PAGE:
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Brian d'Arcy James: Under the Influence

The Tony nominee returns to 54 Below with this enjoyable and geeky concert of songs from his youth. logo
Brian d'Arcy James at 54 Below in 2012
(© Neilson Barnard/Getty Images for 54 Below)

In Under the Influence, Brian d'Arcy James' cabaret act at 54 Below this past weekend, the secret word was "groovy." A return engagement of a well-received show he played there last summer, the Tony Award nominee, who is about to start rehearsals for Shakespeare's Macbeth at Lincoln Center Theater, takes us on a tour through what influenced him musically growing up. Judging by the set list, he's a funktastic child of the '70s and '80s.

Unlike some of his musical-theater colleagues who've also played the room, James isn't a natural at the between-song patter. Dressed in a gray suit and salmon-colored button down, it's easiest to describe his style as "adorable geek." He just wants to share some of his favorite songs, and that's really OK; he does so with the fervent and infectious enthusiasm of a child showing off his newest toy.

How else can you explain the excitement he conveys when he recalls how he discovered that the B side of Billy Joel's "Allentown" record contains a tune called "Elvis Presley Blvd.," a song lost to time except in the mind of aficionados? While that pairing doesn't appear in this concert, we are treated to a trio of Billy Joel's finest: the bouncy "Worst Comes to Worst," a tender "She's Got a Way," and a reimagined, swinging rendition of "Everybody Loves You Now."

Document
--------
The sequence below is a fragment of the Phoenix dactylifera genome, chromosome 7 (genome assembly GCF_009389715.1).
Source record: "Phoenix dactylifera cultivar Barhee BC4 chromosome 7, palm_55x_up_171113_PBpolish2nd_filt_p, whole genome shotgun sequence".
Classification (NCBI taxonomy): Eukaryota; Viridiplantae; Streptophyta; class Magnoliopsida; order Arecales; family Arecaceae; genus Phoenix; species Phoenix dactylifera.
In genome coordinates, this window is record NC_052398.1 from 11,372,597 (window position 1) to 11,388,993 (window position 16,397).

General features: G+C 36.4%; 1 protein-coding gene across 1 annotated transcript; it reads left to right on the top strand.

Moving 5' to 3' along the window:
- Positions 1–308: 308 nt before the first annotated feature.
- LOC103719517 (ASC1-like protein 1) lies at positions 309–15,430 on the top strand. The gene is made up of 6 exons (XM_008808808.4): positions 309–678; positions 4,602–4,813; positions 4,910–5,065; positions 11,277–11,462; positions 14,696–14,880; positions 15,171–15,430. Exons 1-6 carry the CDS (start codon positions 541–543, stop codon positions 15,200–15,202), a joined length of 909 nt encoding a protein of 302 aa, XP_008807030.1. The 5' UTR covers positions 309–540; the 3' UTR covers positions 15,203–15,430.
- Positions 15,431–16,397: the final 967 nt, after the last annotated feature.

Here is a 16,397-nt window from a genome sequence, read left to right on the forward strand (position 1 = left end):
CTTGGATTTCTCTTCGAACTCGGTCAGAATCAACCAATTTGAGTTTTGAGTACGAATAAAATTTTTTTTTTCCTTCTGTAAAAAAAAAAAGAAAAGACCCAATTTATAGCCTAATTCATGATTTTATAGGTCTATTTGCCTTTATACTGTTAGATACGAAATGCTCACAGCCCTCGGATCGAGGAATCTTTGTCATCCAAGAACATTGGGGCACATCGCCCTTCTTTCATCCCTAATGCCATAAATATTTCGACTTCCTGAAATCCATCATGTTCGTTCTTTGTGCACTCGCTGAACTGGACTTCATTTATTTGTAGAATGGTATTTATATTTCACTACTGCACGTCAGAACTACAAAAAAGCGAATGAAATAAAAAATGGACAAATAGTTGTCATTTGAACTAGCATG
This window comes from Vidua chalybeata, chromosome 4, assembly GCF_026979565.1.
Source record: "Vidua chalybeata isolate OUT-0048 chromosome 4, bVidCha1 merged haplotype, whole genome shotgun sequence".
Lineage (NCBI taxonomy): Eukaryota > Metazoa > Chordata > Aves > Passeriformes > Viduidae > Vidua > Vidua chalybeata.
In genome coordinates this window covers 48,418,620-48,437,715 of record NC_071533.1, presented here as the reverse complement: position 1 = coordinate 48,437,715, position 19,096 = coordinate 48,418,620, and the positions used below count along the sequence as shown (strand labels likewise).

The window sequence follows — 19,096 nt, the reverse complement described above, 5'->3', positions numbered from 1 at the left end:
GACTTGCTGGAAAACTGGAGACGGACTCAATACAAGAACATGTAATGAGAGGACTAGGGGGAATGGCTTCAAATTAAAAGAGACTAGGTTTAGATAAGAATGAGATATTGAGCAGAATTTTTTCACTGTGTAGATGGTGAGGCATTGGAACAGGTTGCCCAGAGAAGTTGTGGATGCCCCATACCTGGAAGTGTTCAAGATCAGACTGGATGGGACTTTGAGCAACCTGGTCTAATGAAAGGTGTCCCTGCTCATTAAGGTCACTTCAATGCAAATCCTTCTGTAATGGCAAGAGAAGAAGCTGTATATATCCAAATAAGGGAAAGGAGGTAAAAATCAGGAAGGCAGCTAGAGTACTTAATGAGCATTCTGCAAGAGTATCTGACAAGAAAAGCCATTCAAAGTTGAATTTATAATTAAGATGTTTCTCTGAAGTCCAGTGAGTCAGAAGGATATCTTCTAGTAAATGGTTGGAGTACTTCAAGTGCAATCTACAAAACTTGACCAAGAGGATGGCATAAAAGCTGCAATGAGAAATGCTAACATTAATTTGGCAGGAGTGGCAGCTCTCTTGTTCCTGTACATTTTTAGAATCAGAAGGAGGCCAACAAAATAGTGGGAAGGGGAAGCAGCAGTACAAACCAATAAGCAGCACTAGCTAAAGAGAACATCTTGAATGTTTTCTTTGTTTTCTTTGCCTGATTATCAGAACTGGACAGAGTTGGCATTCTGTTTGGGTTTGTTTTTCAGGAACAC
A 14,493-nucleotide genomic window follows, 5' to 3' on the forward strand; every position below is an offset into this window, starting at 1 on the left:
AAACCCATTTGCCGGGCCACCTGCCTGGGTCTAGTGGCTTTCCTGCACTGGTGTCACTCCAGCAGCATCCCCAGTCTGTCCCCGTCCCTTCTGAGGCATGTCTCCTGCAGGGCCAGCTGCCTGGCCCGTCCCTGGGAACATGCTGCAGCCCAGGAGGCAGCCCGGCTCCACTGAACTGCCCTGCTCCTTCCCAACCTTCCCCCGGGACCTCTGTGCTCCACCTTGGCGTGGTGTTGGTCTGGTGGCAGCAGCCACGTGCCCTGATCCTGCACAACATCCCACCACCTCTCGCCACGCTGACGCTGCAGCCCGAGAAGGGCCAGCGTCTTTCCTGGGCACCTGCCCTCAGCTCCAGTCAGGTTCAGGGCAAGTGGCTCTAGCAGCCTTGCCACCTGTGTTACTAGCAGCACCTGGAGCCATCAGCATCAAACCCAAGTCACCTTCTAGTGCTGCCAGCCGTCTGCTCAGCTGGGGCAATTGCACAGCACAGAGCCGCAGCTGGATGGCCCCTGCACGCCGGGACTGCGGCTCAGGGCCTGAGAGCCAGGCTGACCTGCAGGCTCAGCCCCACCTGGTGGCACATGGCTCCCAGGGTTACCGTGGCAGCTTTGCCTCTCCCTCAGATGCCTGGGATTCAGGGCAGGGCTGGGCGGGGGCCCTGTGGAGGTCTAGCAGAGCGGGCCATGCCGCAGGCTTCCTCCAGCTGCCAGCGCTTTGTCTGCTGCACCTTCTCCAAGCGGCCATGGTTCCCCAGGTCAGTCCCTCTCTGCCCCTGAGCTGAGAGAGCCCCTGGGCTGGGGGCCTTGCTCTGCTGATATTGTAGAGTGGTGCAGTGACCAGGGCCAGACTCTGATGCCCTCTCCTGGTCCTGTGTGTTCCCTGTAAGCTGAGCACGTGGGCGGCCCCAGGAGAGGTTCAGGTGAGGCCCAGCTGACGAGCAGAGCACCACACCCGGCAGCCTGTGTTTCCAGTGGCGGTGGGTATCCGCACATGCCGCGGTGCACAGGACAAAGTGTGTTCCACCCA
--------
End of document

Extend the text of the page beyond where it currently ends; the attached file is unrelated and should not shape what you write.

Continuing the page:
The rest of the concert takes us through his musical influences. It's a mostly upbeat show (Kate McGarrigle's "Saratoga Spring" is the heartfelt encore) and, with the exception of an inspiring "Beautiful City" from Godspell, is entirely sans showtunes (which is a good thing). Perhaps the highlight is the classic Genesis tune "That's All," which closes the concert and gives James the opportunity to introduce his awesomely talented seven-piece band led by Dan Lipton on piano. Each member is just as much an asset as the lead singer; Damien Bassman and Greg Joseph provide solid backup on percussion; Paul Vercesi and Bob Millikan are expert horn players; and Erik Della Penna and Nicholas D'Amato are great guitarists.

If Brian d'Arcy James really does want to become a rock star, we should welcome it with open arms.